Then last week, after a particularly long day at work, I again stopped by the grocery store and was staring at the frozen pizzas wondering what flavor to take home for dinner (don’t judge!), when two men came up behind me, quietly made a racial comment, and walked away, saying to each other “psych!”.

What are you supposed to do in these kinds of situations? In both cases, I couldn’t believe my ears at first, and wasn’t sure if I had heard them correctly. I followed them, caught up with them, and said “what did you say to me?”. Shifty eyes and awkward looks ensued. In the first case, the teenage boy said “oh I didn’t mean you” and in the second case, one of the men said “it was a mistake”. COME ON PEOPLE.

I was so angry after both incidents, especially after the second time. I know these people are not worth my time, but why do they feel the need to say such things? I guess they like to pick on small, harmless-looking Asian women who presumably don’t speak English and won’t talk back.

Maybe I’ve just been sheltered so far? I’ve lived in a bunch of places in the US (New York City, New Jersey) and around the world (Canada, Hong Kong), and I’ve been lucky enough never to have out-of-the-blue comments made by strangers like this. (Well, except cat-calling, but that’s a whole other post.) Most cases of comments I’ve encountered have been at a milder level, like “ewww your (ethnic food) lunch smells” (middle school), or “what restaurant do your parents own?” (huh?), or “wow, you speak really good English!” (academic conference in grad school), or the dreaded “where are you really from?” (all the time). While jarring, these were less offensive to me because they were made by, in my opinion, well-meaning people, or by children.

But now, living in this small/medium-sized city in California, is where I’ve found these random comments made explicitly. It’s strange, because California has tons of minorities (are Asians even the majority in this state? ha, not sure), so this is the last place I would’ve expected this. I don’t know if it’s the current political climate or what that emboldens these people.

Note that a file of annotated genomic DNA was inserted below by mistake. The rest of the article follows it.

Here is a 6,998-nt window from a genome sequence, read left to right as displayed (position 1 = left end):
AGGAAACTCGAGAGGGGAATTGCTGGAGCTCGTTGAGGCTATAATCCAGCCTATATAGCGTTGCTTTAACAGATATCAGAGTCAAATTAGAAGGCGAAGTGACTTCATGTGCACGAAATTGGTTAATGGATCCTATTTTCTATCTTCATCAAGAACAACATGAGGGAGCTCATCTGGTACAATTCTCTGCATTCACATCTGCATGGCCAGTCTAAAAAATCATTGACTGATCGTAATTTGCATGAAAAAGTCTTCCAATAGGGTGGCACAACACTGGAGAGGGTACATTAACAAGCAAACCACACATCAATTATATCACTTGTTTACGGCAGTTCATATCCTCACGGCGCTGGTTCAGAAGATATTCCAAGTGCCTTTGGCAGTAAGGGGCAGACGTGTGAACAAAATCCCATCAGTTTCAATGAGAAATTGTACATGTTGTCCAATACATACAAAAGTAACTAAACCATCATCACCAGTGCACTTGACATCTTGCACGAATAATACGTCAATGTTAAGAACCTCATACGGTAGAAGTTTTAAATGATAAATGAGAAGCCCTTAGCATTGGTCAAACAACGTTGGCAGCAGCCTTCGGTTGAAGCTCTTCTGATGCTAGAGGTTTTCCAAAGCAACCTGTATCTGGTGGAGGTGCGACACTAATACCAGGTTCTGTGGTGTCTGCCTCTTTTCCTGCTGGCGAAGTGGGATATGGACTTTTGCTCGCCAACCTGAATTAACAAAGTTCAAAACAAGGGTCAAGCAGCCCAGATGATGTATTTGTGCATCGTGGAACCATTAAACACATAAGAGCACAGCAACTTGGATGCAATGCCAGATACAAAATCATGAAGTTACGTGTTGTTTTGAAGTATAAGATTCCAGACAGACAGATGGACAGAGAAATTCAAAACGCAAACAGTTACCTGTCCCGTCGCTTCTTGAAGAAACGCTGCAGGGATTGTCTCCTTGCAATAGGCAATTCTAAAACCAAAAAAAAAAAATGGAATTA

So what is the appropriate response? I vented a bit on Facebook. I vented a bunch to my partner. What should I do next time? Because I’m convinced there will be a next time. Take a picture of them? Demand an apology? Call the store manager?

Oh yeah, and the absurd thing was that in the second case, the two men were also a(nother) visible minority. Is that not sad?

What Does It Cost to Legally Immigrate to the US?

Seem to have aged backwards a few decades in this photo.

A few weeks ago, we got a very special email from our lawyer. It said: your permanent residency has been approved! Now, we’ve been waiting a while (4 years) for this. After 12 years of living full-time in the US, we can finally skip the long immigration lines at JFK and LAX. Oh glorious day!

This got me to thinking about the pros and cons. I wanted to count: Over the years, how much have we “put in” to the country, and how much do we “get out”? Luckily a lot of the monetary costs were covered by my employer, but it’s still interesting to count it up.

Cost: Monetary

  • Immigration fees: $2000 (covered by employer)
  • Lawyer fees: ~$8000 (covered by employer)
  • Work permit fees over 4 years: $6000 (covered by employer)
  • Doctor’s fees: $250 (out of pocket) to verify that you’ve taken all your vaccinations and don’t have tuberculosis. This is not covered by insurance or even done by normal doctors’ offices, only by special doctors.

So about $10k for the immigration, and $6k to maintain a work visa during the process of immigrating. Seems like a hefty chunk of change! I’m very grateful that my employer covered all of the direct fees. (Most of the big companies will do this, but not the small ones, since it’s an expensive process.) My employer offered $8000 to cover immigration fees as part of the startup package, but we went over, which they graciously still covered. The reason the fees are set so high is that USCIS is self-funded by the fees (so the current government shutdown didn’t affect processing of our application).

In addition to the direct fees, I think as my income tax contributions as an indirect payment to the country. Over 12 years (4 years of working), that totaled:

  • Federal income tax contributions: $67k
  • Social security and Medicare contributions: $22k
  • +State taxes, which I couldn’t find the numbers for

I don’t really have a good sense of monetary scale, but it feels l like I contributed enough to the country to “earn” a permanent residency, although this isn’t counted anywhere officially in the application.

Cost: Time

Dealing with USCIS (the government body that handles immigration) is like dealing with the DMV… except it’s a DMV that has no phone number, public-facing office, or really any human interaction at all (until the very last stage of the process). It’s basically a mysterious address that your lawyers mail huge stacks of paper to, along with a huge cheque. Then you wait 2-9 months for a reply in the mail saying whether your paperwork was accepted or not. And this repeats 2-3 times as you complete different stages of the process.